The Government has moved to play down comments by US president Barack Obama that American companies are using legal loopholes to save tax by setting up headquarters in Ireland.
Mr Obama mentioned Ireland as an example of a location where some companies are moving addresses to avoid US taxes, even though employee numbers here are far lower than in their own country. This ‘tax inversion’ mechanism is the subject of debate in the US, whose laws allow it, although industry figures here say only dozens of large corporations have used Ireland or other countries to do so.
Jobs Minister Richard Bruton said the Government does not promote investment based on ‘tax inversion’ mechanisms and does not encourage such investment.
The US president said on Thursday that American companies that change their mailing address to avoid paying taxes are not doing right by their country.
“What we’re trying to do is to say that, if you simply acquire a small company in Ireland or some other country to take advantage of the low tax rate, you start saying ‘we’re now magically an Irish company’, despite the fact that you may only have 100 employees there and you’ve got 10,000 employees in the United States — you’re just gaming the system,” said Mr Obama.
Mr Bruton told reporters it was not possible for Ireland to introduce any law that would impact on companies deciding to change headquarters for tax inversion purposes, as any changes need to be made to the US tax system.
“It is an issue that needs to be fixed, but it can only be fixed in the US,” he said.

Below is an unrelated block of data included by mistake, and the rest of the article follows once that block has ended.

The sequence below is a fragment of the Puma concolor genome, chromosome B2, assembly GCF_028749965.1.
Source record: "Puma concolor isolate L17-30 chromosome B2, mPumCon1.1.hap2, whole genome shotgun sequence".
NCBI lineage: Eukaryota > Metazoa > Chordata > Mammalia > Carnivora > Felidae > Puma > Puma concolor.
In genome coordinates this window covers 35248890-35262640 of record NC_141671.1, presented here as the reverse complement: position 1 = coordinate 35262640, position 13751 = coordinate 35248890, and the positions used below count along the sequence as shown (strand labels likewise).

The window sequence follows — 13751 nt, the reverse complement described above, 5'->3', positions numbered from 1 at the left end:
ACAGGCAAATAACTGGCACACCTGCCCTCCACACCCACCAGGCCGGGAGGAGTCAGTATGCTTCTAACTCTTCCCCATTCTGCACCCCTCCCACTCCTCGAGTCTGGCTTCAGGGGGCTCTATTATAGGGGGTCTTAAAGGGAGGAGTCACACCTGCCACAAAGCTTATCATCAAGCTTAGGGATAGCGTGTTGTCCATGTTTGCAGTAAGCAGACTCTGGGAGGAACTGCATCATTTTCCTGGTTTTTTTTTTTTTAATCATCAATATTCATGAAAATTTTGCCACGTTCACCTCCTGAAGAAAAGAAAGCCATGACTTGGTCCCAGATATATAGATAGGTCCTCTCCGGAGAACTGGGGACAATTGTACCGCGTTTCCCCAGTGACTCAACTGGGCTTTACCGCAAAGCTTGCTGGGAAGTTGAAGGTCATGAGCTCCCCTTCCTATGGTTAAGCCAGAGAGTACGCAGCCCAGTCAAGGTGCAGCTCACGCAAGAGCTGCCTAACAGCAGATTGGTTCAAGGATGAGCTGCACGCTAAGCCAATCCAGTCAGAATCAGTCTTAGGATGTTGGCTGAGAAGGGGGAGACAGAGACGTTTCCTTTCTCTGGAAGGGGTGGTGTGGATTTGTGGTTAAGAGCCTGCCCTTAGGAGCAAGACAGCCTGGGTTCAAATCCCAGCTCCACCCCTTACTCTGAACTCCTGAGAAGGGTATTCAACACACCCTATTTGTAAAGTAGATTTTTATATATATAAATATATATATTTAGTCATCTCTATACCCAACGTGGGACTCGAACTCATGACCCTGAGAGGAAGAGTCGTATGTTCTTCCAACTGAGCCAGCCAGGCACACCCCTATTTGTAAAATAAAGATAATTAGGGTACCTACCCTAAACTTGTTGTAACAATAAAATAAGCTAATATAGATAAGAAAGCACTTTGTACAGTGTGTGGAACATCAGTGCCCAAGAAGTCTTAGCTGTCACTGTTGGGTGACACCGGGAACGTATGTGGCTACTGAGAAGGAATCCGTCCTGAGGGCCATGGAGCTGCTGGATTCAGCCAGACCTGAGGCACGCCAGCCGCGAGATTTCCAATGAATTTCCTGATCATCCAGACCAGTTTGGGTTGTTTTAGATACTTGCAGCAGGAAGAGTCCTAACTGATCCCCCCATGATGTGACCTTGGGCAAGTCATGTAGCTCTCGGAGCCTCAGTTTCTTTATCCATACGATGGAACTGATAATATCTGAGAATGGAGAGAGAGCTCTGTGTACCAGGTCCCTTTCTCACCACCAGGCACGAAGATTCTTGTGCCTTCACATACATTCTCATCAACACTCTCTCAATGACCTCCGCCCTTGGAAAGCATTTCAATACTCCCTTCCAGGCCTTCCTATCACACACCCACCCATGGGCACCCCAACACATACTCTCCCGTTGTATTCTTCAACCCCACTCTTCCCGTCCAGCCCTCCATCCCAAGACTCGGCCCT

Mr Bruton did not think that there would be any loss of investment in Ireland if the US government closed the loophole enabling tax inversions.
“Ireland provides an attractive environment for multinational companies who wish to invest substantively here, grow their businesses, and generate economic activity and jobs,” said Mr Bruton. “Maintaining and improving this environment has been a key part of our recovery strategy.
“This strategy has been successful over the past three years with over 18,000 additional jobs created in multinational companies here. That strong flow is continuing in the first half of this year with a more than 10% increase in job commitments over the same period in 2013.”
Mr Bruton said the Government is absolutely committed to our 12.5% corporate tax rate, which he said is a low, stable, transparent and statute-based corporation tax rate, and only part of the recovery strategy.
However, Sinn Féin finance spokesman Pearse Doherty said talk of Ireland being a channel for multinational tax planners has been growing for a while, with Apple telling a US probe two years ago that Ireland allowed it a special tax rate.
Latest accounts for Google Ireland revealed this week that it paid €27.7m in corporation tax here last year, based on turnover of €17bn, and recorded after-tax profits of €154.5m.
The multinational’s Europe, Middle East, and Africa regional headquarters in Dublin increased employment last year by 8% to almost 2,400, and the firm paid €65m for a site in the capital earlier this year.
Mr Doherty said that multinationals have made an invaluable contribution and it is vital that we keep their revenue and the jobs created.
“But also, that we are aware if any event or sequence of events has the potential to threaten investment in Ireland and that we cancel the threat, or plan for it. That’s good governance,” he said.
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